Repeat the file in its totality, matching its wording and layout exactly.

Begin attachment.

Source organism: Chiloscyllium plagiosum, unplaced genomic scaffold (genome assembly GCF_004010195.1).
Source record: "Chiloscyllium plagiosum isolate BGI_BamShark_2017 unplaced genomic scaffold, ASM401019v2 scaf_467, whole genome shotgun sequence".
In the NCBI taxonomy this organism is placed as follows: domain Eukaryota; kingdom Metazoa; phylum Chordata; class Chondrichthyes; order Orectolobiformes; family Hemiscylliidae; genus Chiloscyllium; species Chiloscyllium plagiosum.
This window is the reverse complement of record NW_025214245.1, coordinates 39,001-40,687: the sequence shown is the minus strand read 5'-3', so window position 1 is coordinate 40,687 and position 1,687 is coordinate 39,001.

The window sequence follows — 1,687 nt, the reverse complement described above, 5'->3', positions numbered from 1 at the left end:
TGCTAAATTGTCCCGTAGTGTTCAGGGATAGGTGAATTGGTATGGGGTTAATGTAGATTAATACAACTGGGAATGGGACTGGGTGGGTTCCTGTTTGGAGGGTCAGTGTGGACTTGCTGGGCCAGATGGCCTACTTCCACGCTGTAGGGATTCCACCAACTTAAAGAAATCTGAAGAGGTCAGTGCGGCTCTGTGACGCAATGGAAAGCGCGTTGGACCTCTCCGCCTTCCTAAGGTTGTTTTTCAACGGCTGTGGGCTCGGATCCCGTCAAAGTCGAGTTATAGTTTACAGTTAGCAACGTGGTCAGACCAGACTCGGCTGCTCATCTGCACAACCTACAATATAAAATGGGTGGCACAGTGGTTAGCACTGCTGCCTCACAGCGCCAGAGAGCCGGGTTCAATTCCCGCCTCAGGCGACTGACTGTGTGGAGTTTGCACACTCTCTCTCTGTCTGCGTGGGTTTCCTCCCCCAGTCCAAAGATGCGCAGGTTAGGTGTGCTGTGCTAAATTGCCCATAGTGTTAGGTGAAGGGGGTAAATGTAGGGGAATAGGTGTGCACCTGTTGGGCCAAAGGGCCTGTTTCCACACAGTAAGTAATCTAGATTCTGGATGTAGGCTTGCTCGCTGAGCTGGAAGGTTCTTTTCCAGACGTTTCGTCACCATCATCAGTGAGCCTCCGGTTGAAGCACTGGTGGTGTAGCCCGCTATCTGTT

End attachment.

Source organism: Chiloscyllium plagiosum, unplaced genomic scaffold (genome assembly GCF_004010195.1).
Source record: "Chiloscyllium plagiosum isolate BGI_BamShark_2017 unplaced genomic scaffold, ASM401019v2 scaf_467, whole genome shotgun sequence".
In the NCBI taxonomy this organism is placed as follows: domain Eukaryota; kingdom Metazoa; phylum Chordata; class Chondrichthyes; order Orectolobiformes; family Hemiscylliidae; genus Chiloscyllium; species Chiloscyllium plagiosum.
This window is the reverse complement of record NW_025214245.1, coordinates 39,001-40,687: the sequence shown is the minus strand read 5'-3', so window position 1 is coordinate 40,687 and position 1,687 is coordinate 39,001.

The window sequence follows — 1,687 nt, the reverse complement described above, 5'->3', positions numbered from 1 at the left end:
TGCTAAATTGTCCCGTAGTGTTCAGGGATAGGTGAATTGGTATGGGGTTAATGTAGATTAATACAACTGGGAATGGGACTGGGTGGGTTCCTGTTTGGAGGGTCAGTGTGGACTTGCTGGGCCAGATGGCCTACTTCCACGCTGTAGGGATTCCACCAACTTAAAGAAATCTGAAGAGGTCAGTGCGGCTCTGTGACGCAATGGAAAGCGCGTTGGACCTCTCCGCCTTCCTAAGGTTGTTTTTCAACGGCTGTGGGCTCGGATCCCGTCAAAGTCGAGTTATAGTTTACAGTTAGCAACGTGGTCAGACCAGACTCGGCTGCTCATCTGCACAACCTACAATATAAAATGGGTGGCACAGTGGTTAGCACTGCTGCCTCACAGCGCCAGAGAGCCGGGTTCAATTCCCGCCTCAGGCGACTGACTGTGTGGAGTTTGCACACTCTCTCTCTGTCTGCGTGGGTTTCCTCCCCCAGTCCAAAGATGCGCAGGTTAGGTGTGCTGTGCTAAATTGCCCATAGTGTTAGGTGAAGGGGGTAAATGTAGGGGAATAGGTGTGCACCTGTTGGGCCAAAGGGCCTGTTTCCACACAGTAAGTAATCTAGATTCTGGATGTAGGCTTGCTCGCTGAGCTGGAAGGTTCTTTTCCAGACGTTTCGTCACCATCATCAGTGAGCCTCCGGTTGAAGCACTGGTGGTGTAGCCCGCTATCTGTT